|My Role||Interaction Design
|Teammates||Mika Jiang (Designer)
Xinyi Chen (Researcher & PM)
Yincheng Zhao (Hardware & Software engineer)
Zhuoran Yu (Front-end developer)
Minghe Zhang (Front-end developer)
|Duration||Feb - Apr 2018|
For many plant amateurs, how to maintain plants vitality is a challenge: They don't know when and how often they shall water the plants, or what temperature is the most habitable. Our design offers botanical greenhands planting tutorials and supervises living conditions of your plants. We use a sensor to detect the temperature and humidity in the soil. Users can check the real-time status of their potted plants through the mobile app. The sensor and the app work together to educate greenhands to keep their plants healthy, and strengthen the bonds between them.
Follow the animation to connect devices and the plant easily.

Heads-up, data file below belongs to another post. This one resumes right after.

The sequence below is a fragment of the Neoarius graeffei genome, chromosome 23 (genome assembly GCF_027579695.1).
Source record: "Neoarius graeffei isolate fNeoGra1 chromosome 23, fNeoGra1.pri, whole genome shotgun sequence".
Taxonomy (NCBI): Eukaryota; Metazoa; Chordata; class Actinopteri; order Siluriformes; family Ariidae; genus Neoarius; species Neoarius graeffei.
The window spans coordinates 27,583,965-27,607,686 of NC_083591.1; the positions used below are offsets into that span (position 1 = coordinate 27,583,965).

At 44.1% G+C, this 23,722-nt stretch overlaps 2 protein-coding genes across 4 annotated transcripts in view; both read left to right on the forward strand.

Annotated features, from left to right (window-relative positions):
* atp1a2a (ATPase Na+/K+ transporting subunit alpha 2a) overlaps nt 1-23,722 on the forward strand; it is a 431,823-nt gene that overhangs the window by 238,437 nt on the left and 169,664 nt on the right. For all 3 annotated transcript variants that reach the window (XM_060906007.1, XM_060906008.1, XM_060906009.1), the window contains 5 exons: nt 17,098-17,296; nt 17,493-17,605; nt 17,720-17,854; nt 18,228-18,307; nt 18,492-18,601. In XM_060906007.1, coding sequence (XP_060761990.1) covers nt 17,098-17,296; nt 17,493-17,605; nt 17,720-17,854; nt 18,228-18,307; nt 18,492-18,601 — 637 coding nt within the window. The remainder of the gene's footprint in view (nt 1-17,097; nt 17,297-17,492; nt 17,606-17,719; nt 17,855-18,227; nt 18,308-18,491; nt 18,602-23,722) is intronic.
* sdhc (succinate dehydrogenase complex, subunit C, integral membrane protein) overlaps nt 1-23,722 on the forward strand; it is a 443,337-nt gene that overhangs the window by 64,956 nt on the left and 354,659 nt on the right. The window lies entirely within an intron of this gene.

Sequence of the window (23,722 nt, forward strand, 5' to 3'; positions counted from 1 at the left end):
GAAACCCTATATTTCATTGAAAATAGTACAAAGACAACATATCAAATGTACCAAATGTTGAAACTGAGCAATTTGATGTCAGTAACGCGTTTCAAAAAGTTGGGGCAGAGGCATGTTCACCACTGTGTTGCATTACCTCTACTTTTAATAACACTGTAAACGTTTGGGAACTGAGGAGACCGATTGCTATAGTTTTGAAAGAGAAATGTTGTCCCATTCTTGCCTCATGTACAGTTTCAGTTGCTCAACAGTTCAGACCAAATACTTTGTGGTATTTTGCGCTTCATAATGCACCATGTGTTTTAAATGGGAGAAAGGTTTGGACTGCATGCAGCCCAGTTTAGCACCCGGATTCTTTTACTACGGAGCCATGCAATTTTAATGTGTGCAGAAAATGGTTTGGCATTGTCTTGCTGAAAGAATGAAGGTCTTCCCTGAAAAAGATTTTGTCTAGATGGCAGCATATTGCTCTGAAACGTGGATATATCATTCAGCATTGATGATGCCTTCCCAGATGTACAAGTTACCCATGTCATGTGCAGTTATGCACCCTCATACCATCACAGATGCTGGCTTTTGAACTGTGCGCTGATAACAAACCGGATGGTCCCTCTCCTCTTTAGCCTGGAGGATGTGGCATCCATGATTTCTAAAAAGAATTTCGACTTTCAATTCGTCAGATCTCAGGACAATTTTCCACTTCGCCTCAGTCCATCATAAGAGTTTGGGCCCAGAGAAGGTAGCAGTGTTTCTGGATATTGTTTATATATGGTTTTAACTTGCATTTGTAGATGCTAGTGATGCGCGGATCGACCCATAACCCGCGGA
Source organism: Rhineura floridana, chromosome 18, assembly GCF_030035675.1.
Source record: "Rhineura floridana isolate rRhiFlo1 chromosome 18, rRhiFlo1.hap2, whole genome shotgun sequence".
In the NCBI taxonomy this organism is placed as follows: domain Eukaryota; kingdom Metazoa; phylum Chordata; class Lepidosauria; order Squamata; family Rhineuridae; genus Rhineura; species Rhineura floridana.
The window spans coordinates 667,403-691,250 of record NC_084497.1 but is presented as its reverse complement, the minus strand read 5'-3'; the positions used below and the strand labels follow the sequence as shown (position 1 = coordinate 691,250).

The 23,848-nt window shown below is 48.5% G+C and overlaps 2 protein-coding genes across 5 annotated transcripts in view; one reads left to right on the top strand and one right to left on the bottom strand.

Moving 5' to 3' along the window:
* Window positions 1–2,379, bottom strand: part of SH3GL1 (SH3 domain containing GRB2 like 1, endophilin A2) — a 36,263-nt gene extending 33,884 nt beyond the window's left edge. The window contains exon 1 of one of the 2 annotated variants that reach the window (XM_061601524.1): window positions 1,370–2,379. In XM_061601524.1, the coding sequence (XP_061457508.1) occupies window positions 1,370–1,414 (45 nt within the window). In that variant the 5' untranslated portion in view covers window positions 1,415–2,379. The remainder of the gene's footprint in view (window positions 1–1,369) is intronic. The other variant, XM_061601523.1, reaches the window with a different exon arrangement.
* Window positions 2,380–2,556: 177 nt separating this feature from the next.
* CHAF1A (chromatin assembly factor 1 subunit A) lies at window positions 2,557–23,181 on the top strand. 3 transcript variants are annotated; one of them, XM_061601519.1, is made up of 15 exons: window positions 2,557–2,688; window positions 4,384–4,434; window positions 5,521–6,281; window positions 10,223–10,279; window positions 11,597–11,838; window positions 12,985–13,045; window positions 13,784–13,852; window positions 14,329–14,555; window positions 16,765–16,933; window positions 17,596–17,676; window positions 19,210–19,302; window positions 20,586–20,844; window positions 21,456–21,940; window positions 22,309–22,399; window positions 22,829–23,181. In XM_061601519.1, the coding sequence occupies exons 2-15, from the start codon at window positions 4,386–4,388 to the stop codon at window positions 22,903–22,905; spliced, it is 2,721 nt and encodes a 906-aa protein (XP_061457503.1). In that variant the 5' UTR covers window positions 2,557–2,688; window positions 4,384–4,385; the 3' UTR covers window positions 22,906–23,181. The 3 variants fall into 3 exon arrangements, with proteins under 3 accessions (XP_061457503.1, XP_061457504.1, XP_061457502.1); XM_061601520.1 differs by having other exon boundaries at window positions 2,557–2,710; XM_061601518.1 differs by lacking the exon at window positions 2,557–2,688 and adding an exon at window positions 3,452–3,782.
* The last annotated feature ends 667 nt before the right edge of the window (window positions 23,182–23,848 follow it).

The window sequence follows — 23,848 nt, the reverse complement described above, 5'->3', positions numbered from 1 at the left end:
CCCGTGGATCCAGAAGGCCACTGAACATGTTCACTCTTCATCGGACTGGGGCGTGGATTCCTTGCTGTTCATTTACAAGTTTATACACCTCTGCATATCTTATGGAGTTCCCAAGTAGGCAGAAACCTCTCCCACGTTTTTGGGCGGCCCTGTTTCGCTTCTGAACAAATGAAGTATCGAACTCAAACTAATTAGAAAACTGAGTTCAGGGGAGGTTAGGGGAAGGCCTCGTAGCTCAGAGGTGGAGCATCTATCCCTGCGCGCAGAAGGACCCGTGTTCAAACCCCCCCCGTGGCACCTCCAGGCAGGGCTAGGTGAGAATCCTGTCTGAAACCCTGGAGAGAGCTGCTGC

Fuzzy search & picture recognition helps you to know your plants and get the more appropriate tips.
Adjust your cultivating methods based on weekly reports. Keep your plants healthy!
Your plant will tell you how it feels as its living condition change.
The project started from one of our teammate's personal experience, but we didn't want to restrict our selves by our own thoughts. After interviewing 20 people with planting experience, aged from 16 to 58, we began to have a clearer idea about who our target users and summarized three personas. Apparently, the third archetype "the professional veterans" actually don't need extra help on raising plants, however, we could actually make use of his willing to teach and share and turn him into a fan.
We did an affinity mapping to synthesize our findings so as to took a closer look at the detailed user needs.
With personas and key user insights in mind, we started to brainstorm potential solutions. We tried to push ourselves think outside of box and generated as many crazy ideas as possible at the beginning, and then prioritized ideas according to the hierarchy of user needs, feasilibty as well as the ease of use in real scenarios.
There were three "finalists" of our concepts: